Last year we heard of many foreign nationals who owned a Mexican vehicle for private use while visiting Mexico and were denied to have the vehicle registration in their names or renew it because they did not have a temporary or permanent resident status. Having the registration in the owner’s name is not only a right but an obligation.
The reason given by the Vehicle Department, as most of you know, was that besides showing ownership of the car and an current address in the State of Quintana Roo, a foreigner also needed to present an identification number known as “Cédula Única de Registro de Población” (CURP).
The CURP is unique identification number assigned by the Mexican Government to an individual that contains information such as; date of birth, gender and place of birth and in case of foreigners can only be obtained after the local Immigration Office authorizes resident status, temporary or permanent.
As lawyers with a passion for the law, knowledge that all citizens should be treated equally and our interest in the Community (since this issue was affecting many in Cozumel) we wanted to do something about this and we did when were presented the opportunity by clients who shared the same beliefs and who also like a “good fight”.
We first researched if there was a legal foundation from the authority to deny the registration and found none. We know Foreign Investment Law allows foreigners to acquire property, assets, set up corporations, etc. without the requirement of being a resident and this also applies to vehicles.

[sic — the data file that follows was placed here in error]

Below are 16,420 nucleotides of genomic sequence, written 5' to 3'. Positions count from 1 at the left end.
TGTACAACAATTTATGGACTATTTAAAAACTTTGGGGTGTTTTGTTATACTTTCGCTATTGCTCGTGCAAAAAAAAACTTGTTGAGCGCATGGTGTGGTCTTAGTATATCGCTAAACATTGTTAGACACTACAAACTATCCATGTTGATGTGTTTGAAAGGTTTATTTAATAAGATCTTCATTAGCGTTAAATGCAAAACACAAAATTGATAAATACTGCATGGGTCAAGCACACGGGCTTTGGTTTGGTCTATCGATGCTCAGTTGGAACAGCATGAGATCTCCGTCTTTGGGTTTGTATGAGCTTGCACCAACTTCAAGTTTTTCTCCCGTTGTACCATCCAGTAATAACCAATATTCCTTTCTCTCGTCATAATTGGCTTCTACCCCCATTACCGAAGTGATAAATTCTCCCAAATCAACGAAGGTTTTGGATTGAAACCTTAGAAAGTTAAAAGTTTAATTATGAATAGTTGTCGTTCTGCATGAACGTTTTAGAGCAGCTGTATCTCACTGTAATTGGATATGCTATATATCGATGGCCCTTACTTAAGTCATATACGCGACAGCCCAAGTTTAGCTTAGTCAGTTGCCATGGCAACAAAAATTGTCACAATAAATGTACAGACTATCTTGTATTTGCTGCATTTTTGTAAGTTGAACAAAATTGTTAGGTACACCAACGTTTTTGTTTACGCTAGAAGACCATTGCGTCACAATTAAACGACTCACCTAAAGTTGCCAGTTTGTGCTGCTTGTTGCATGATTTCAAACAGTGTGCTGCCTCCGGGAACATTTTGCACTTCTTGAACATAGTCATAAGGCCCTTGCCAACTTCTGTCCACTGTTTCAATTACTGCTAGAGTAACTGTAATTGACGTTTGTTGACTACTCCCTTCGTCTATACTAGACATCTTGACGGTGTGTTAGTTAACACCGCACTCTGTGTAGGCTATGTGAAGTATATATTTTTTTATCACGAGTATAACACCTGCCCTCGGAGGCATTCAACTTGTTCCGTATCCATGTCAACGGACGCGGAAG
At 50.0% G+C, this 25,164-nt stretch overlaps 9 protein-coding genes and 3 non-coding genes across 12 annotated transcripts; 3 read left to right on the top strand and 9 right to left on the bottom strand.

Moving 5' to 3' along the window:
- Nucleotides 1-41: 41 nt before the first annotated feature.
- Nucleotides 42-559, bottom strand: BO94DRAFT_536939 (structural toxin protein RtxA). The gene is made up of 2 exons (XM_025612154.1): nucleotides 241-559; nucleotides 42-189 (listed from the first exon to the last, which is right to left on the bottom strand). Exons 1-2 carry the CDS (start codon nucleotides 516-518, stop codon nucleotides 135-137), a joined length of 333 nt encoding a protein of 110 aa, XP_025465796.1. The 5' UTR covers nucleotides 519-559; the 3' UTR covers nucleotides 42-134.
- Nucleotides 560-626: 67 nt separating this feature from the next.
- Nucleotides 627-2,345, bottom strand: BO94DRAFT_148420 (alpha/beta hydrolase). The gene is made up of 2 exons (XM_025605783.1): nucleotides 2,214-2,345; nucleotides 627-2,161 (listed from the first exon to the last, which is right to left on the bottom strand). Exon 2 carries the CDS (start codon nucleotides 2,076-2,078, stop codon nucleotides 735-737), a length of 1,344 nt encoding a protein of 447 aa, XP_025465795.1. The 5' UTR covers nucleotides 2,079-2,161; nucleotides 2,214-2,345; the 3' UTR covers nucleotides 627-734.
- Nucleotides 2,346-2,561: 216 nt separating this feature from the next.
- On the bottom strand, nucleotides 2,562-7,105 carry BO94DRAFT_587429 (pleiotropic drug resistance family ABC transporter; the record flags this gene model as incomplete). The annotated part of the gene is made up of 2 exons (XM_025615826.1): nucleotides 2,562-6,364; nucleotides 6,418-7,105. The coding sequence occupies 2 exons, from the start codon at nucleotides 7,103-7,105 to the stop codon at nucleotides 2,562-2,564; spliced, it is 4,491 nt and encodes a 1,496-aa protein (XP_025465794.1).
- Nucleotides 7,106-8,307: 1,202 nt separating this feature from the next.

In November 19, 2014, we filed a formal request and took the authority by surprise; they did not know how to reply except that they “will consult with the legal department in Chetumal”. After weeks of waiting, the personnel at the Vehicle Department also began to wonder why there was no regulation and had more empathy towards us and all the foreigners to whom they have said no and rejected in the past year.
In January 2015 we won a first and small battle. We helped different clients who owned a Mexican vehicle before 2014, had a registration in their names, but were not allowed to renew it without presenting their CURP. We were able to convince the authority to use a generic CURP number. This CURP is also used by Notaries and Mexican IRS for real estate transactions that require a CURP.
We would like share that on March 20th, we succeeded with our task. It took us four months of being patient, persistent and filing a complaint with the Human Rights Office in Cozumel to obtain a favorable reply and win our long battle. Our clients are the first foreign nationals after many months of negative responses, whom purchased a vehicle at the end of 2014 to recently obtain the registration and license plates in their names without a CURP and/or presenting an immigration card of permanent or temporary status.
We are proud to open the road and set a new precedent to many others in the same situation as our clients.
Gisela Rodriguez in collaboration with Raymundo Elizondo
Attorneys at Law